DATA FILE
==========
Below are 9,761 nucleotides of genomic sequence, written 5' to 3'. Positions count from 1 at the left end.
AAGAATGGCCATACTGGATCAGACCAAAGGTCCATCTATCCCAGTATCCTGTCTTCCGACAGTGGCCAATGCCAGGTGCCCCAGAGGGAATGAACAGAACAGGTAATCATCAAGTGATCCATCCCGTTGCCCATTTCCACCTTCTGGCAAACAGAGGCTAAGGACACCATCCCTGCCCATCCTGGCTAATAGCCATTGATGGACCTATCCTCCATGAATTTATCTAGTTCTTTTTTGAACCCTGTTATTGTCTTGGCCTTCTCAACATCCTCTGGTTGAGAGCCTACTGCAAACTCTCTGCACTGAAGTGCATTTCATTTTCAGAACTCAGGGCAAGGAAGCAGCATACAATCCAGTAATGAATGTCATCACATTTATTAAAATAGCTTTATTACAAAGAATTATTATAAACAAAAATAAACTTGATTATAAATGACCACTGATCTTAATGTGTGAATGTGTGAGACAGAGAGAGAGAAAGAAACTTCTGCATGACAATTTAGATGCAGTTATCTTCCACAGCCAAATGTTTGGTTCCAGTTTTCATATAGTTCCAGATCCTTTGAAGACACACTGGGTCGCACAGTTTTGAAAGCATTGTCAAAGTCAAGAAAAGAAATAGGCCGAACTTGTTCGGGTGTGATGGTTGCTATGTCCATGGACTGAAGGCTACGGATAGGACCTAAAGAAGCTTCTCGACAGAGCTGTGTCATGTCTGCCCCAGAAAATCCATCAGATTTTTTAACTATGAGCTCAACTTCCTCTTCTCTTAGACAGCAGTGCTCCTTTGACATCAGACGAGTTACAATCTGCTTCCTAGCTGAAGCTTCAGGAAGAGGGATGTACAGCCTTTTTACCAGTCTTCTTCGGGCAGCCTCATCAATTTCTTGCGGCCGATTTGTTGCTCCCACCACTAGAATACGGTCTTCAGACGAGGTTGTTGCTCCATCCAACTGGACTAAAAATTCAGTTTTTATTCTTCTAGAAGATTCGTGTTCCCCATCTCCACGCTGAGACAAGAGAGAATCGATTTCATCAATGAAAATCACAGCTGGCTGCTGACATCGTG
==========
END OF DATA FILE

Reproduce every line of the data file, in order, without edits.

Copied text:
Below are 9,761 nucleotides of genomic sequence, written 5' to 3'. Positions count from 1 at the left end.
AAGAATGGCCATACTGGATCAGACCAAAGGTCCATCTATCCCAGTATCCTGTCTTCCGACAGTGGCCAATGCCAGGTGCCCCAGAGGGAATGAACAGAACAGGTAATCATCAAGTGATCCATCCCGTTGCCCATTTCCACCTTCTGGCAAACAGAGGCTAAGGACACCATCCCTGCCCATCCTGGCTAATAGCCATTGATGGACCTATCCTCCATGAATTTATCTAGTTCTTTTTTGAACCCTGTTATTGTCTTGGCCTTCTCAACATCCTCTGGTTGAGAGCCTACTGCAAACTCTCTGCACTGAAGTGCATTTCATTTTCAGAACTCAGGGCAAGGAAGCAGCATACAATCCAGTAATGAATGTCATCACATTTATTAAAATAGCTTTATTACAAAGAATTATTATAAACAAAAATAAACTTGATTATAAATGACCACTGATCTTAATGTGTGAATGTGTGAGACAGAGAGAGAGAAAGAAACTTCTGCATGACAATTTAGATGCAGTTATCTTCCACAGCCAAATGTTTGGTTCCAGTTTTCATATAGTTCCAGATCCTTTGAAGACACACTGGGTCGCACAGTTTTGAAAGCATTGTCAAAGTCAAGAAAAGAAATAGGCCGAACTTGTTCGGGTGTGATGGTTGCTATGTCCATGGACTGAAGGCTACGGATAGGACCTAAAGAAGCTTCTCGACAGAGCTGTGTCATGTCTGCCCCAGAAAATCCATCAGATTTTTTAACTATGAGCTCAACTTCCTCTTCTCTTAGACAGCAGTGCTCCTTTGACATCAGACGAGTTACAATCTGCTTCCTAGCTGAAGCTTCAGGAAGAGGGATGTACAGCCTTTTTACCAGTCTTCTTCGGGCAGCCTCATCAATTTCTTGCGGCCGATTTGTTGCTCCCACCACTAGAATACGGTCTTCAGACGAGGTTGTTGCTCCATCCAACTGGACTAAAAATTCAGTTTTTATTCTTCTAGAAGATTCGTGTTCCCCATCTCCACGCTGAGACAAGAGAGAATCGATTTCATCAATGAAAATCACAGCTGGCTGCTGACATCGTG